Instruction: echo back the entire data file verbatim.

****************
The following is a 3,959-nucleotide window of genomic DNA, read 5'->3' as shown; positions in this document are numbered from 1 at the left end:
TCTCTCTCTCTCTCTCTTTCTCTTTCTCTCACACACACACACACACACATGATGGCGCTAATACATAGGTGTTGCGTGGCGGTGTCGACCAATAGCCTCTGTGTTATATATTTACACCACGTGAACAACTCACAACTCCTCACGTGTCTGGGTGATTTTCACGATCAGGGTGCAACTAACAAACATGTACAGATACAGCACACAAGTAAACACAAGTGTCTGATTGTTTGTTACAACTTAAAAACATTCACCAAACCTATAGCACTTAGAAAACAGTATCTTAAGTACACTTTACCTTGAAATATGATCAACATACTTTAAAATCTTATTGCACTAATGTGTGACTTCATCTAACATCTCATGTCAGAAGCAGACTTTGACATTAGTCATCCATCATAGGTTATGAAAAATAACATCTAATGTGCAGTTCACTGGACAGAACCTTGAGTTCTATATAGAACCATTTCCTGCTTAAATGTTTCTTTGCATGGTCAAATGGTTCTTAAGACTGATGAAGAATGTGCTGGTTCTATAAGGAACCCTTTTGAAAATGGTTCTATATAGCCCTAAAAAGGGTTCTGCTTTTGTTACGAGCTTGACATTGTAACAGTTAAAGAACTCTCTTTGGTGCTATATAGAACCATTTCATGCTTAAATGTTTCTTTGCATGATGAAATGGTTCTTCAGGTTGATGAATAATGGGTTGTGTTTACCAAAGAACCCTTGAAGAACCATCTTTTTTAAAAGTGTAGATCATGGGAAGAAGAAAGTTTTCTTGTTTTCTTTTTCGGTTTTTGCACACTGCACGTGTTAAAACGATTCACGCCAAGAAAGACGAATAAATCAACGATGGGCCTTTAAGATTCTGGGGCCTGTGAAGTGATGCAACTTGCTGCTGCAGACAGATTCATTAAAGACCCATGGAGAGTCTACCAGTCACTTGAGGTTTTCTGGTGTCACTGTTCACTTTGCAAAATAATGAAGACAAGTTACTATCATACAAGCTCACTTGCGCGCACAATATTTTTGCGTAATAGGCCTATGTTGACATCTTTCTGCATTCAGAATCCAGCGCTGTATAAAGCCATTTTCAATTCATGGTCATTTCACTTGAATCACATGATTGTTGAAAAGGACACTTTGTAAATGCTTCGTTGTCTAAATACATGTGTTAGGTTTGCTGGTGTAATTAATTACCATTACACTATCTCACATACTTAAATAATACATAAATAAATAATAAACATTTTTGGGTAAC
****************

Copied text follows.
The following is a 3,959-nucleotide window of genomic DNA, read 5'->3' as shown; positions in this document are numbered from 1 at the left end:
TCTCTCTCTCTCTCTCTTTCTCTTTCTCTCACACACACACACACACACATGATGGCGCTAATACATAGGTGTTGCGTGGCGGTGTCGACCAATAGCCTCTGTGTTATATATTTACACCACGTGAACAACTCACAACTCCTCACGTGTCTGGGTGATTTTCACGATCAGGGTGCAACTAACAAACATGTACAGATACAGCACACAAGTAAACACAAGTGTCTGATTGTTTGTTACAACTTAAAAACATTCACCAAACCTATAGCACTTAGAAAACAGTATCTTAAGTACACTTTACCTTGAAATATGATCAACATACTTTAAAATCTTATTGCACTAATGTGTGACTTCATCTAACATCTCATGTCAGAAGCAGACTTTGACATTAGTCATCCATCATAGGTTATGAAAAATAACATCTAATGTGCAGTTCACTGGACAGAACCTTGAGTTCTATATAGAACCATTTCCTGCTTAAATGTTTCTTTGCATGGTCAAATGGTTCTTAAGACTGATGAAGAATGTGCTGGTTCTATAAGGAACCCTTTTGAAAATGGTTCTATATAGCCCTAAAAAGGGTTCTGCTTTTGTTACGAGCTTGACATTGTAACAGTTAAAGAACTCTCTTTGGTGCTATATAGAACCATTTCATGCTTAAATGTTTCTTTGCATGATGAAATGGTTCTTCAGGTTGATGAATAATGGGTTGTGTTTACCAAAGAACCCTTGAAGAACCATCTTTTTTAAAAGTGTAGATCATGGGAAGAAGAAAGTTTTCTTGTTTTCTTTTTCGGTTTTTGCACACTGCACGTGTTAAAACGATTCACGCCAAGAAAGACGAATAAATCAACGATGGGCCTTTAAGATTCTGGGGCCTGTGAAGTGATGCAACTTGCTGCTGCAGACAGATTCATTAAAGACCCATGGAGAGTCTACCAGTCACTTGAGGTTTTCTGGTGTCACTGTTCACTTTGCAAAATAATGAAGACAAGTTACTATCATACAAGCTCACTTGCGCGCACAATATTTTTGCGTAATAGGCCTATGTTGACATCTTTCTGCATTCAGAATCCAGCGCTGTATAAAGCCATTTTCAATTCATGGTCATTTCACTTGAATCACATGATTGTTGAAAAGGACACTTTGTAAATGCTTCGTTGTCTAAATACATGTGTTAGGTTTGCTGGTGTAATTAATTACCATTACACTATCTCACATACTTAAATAATACATAAATAAATAATAAACATTTTTGGGTAAC